Resellers also are active in Missouri.(15) Resale accounts for most CLEC service to residential customers in Missouri, although CLEC resale penetration is approximately 2 percent of residential lines.(16) CLEC resale reaches approximately 7 percent of business lines.(17)
CLECs have made limited use of the UNE-platform in Missouri, almost none to reach the residential market.(18) This use of the UNE-platform contrasts sharply with the New York and Texas markets, where its use accounts for rapid CLEC expansion into the residential market.(19)
DSL entry appears modest: there are approximately 4,500 CLEC DSL lines in Missouri.(20)
The Department presumes that opportunities to serve business customers by fully facilities-based carriers and resellers are available in Missouri, based on the entry efforts reflected in SBC's application.(21) There is significantly less competition to serve residential customers. There also is less competition by firms seeking to use UNEs, including the UNE-platform,(22) and there are some indications that a failure by SBC to satisfy all of its obligations may have constrained this type of competition.(23)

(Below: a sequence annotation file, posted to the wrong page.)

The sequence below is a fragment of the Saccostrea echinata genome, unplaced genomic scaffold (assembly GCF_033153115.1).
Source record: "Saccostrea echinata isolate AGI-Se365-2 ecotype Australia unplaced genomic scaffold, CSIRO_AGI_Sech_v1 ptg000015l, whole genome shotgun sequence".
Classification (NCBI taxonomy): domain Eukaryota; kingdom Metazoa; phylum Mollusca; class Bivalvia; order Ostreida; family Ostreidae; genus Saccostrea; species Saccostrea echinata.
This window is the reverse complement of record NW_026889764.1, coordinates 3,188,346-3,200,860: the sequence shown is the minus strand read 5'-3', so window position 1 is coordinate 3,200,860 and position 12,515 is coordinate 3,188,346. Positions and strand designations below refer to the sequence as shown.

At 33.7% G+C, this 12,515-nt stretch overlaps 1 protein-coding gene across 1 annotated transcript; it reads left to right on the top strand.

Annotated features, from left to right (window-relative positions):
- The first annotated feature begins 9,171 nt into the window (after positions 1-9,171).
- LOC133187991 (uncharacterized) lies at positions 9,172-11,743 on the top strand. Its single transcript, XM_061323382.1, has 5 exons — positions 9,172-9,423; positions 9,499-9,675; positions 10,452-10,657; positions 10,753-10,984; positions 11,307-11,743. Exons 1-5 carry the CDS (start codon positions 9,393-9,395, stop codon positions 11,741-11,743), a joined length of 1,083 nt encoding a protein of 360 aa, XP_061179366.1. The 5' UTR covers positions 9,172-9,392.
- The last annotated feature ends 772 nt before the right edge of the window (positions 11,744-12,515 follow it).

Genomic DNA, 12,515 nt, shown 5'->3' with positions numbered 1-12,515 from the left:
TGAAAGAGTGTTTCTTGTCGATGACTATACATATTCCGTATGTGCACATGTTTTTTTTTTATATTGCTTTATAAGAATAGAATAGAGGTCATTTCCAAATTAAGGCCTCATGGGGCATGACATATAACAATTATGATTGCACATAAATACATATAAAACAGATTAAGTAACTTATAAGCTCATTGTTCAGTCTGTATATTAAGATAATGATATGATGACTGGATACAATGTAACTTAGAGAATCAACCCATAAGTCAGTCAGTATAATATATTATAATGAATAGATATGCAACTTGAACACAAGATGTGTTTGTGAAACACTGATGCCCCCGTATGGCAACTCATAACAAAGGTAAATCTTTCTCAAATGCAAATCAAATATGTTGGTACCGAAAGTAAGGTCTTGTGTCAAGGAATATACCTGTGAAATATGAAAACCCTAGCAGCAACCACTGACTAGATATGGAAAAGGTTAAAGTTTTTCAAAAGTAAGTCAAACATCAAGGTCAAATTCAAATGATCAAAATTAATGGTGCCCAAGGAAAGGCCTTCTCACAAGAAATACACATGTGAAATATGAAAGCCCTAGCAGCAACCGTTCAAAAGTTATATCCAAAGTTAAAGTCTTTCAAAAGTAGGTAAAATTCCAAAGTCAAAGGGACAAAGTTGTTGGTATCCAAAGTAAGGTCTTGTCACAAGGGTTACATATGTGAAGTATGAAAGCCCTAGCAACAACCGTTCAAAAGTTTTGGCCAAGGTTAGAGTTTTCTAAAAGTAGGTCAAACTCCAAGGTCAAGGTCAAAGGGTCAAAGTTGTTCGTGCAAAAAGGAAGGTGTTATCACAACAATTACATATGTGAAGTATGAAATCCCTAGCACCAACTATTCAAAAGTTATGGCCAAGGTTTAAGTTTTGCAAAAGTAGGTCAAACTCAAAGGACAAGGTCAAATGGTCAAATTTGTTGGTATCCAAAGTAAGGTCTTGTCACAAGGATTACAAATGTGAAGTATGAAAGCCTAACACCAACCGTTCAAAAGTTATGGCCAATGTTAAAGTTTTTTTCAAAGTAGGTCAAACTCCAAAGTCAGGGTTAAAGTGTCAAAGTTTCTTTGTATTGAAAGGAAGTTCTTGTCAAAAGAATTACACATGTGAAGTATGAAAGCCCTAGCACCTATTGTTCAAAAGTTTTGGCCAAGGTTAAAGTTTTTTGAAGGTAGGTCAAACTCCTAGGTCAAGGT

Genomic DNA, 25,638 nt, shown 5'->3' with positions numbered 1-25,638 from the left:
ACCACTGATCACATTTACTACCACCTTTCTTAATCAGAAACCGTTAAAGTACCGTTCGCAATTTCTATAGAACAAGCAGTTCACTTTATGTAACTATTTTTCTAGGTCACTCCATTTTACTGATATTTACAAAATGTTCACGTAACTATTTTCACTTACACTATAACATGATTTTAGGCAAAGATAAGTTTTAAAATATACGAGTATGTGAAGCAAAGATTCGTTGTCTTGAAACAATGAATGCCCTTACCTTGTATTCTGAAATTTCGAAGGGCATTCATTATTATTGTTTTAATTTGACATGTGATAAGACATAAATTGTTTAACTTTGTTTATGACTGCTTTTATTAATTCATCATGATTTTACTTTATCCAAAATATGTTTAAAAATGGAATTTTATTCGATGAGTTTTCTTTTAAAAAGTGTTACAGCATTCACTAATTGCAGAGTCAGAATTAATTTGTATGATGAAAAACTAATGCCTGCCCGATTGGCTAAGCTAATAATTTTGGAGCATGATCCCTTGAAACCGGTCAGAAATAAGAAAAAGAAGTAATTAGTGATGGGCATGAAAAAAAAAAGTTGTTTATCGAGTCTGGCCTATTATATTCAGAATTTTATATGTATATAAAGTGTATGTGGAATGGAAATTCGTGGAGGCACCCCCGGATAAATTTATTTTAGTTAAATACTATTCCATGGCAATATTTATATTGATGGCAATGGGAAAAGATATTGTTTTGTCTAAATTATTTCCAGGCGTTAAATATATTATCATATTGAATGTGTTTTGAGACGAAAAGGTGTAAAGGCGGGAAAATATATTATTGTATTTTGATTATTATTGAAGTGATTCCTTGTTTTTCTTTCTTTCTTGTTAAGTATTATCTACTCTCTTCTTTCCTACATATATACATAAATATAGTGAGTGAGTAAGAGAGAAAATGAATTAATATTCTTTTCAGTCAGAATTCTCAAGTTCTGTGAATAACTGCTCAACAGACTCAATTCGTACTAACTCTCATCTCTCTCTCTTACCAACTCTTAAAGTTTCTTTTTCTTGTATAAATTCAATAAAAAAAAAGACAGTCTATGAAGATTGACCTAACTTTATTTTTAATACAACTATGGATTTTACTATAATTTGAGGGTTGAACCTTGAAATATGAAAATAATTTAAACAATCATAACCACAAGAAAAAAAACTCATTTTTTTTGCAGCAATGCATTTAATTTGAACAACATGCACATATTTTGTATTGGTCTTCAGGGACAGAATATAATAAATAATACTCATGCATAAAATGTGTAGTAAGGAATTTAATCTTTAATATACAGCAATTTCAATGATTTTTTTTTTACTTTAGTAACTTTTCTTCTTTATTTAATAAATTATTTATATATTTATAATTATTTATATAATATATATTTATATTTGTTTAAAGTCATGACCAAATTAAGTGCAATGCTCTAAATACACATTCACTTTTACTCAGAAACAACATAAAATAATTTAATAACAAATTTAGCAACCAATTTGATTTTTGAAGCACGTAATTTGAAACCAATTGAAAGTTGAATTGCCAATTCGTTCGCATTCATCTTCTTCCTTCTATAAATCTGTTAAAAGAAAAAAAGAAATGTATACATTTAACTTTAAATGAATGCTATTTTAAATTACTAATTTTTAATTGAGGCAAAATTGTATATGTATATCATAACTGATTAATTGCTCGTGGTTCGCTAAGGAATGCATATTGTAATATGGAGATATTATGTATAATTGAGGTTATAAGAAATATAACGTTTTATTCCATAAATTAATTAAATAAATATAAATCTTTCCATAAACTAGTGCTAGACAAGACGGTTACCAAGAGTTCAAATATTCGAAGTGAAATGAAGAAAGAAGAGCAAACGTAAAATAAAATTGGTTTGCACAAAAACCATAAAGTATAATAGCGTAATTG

The Department has consistently stressed the importance of forward-looking cost-based pricing for the development of local competition.
Local telecommunications markets cannot be fully and irreversibly open to competition unless the prices for the interconnection and UNEs are properly based on costs. The FCC has established the basic principles that must be followed in establishing these prices, requiring that the prices "must be based on an incumbent LEC's forward-looking, long-run incremental costs for each network element." Prices which are not properly cost-based act as a barrier to entry; such prices may prevent entry entirely, or limit entry in type or scale.(24)
In a number of instances, the FCC has reasonably concluded that it will rely heavily on the pricing decisions made by the state commission. This deference, however, has its limits. The FCC may find that particular prices violate section 252 of the 1996 Act if "basic TELRIC principles are violated or the state commission makes clear errors in factual findings on matters so substantial that the end result falls outside the range that the reasonable application of TELRIC principles would produce."(25) Prices outside that range would preclude the approval of a section 271 application.(26) Ultimately, the FCC has the responsibility to make its own, independent finding regarding the propriety of the prices that are at issue in a section 271 application.(27)